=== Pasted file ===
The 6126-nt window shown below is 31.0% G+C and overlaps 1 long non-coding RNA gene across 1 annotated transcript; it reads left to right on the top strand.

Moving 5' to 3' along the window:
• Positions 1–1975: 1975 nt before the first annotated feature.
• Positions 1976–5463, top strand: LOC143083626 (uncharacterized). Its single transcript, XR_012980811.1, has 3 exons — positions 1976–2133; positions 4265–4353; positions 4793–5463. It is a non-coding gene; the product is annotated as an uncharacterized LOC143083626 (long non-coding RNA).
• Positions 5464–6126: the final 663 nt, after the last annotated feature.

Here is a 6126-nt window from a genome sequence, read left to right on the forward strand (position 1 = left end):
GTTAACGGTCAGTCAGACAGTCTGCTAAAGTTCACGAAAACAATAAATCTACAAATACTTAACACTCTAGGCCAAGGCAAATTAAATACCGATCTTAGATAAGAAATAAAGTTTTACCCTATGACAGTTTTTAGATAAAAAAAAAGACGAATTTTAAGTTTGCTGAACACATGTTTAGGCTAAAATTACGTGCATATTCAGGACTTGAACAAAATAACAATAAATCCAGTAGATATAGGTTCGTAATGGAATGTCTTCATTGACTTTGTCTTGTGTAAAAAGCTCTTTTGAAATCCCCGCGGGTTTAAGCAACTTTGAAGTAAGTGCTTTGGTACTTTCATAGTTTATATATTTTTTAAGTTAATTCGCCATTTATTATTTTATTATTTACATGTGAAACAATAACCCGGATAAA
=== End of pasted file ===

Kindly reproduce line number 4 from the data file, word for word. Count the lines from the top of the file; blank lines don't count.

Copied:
• Positions 1976–5463, top strand: LOC143083626 (uncharacterized). Its single transcript, XR_012980811.1, has 3 exons — positions 1976–2133; positions 4265–4353; positions 4793–5463. It is a non-coding gene; the product is annotated as an uncharacterized LOC143083626 (long non-coding RNA).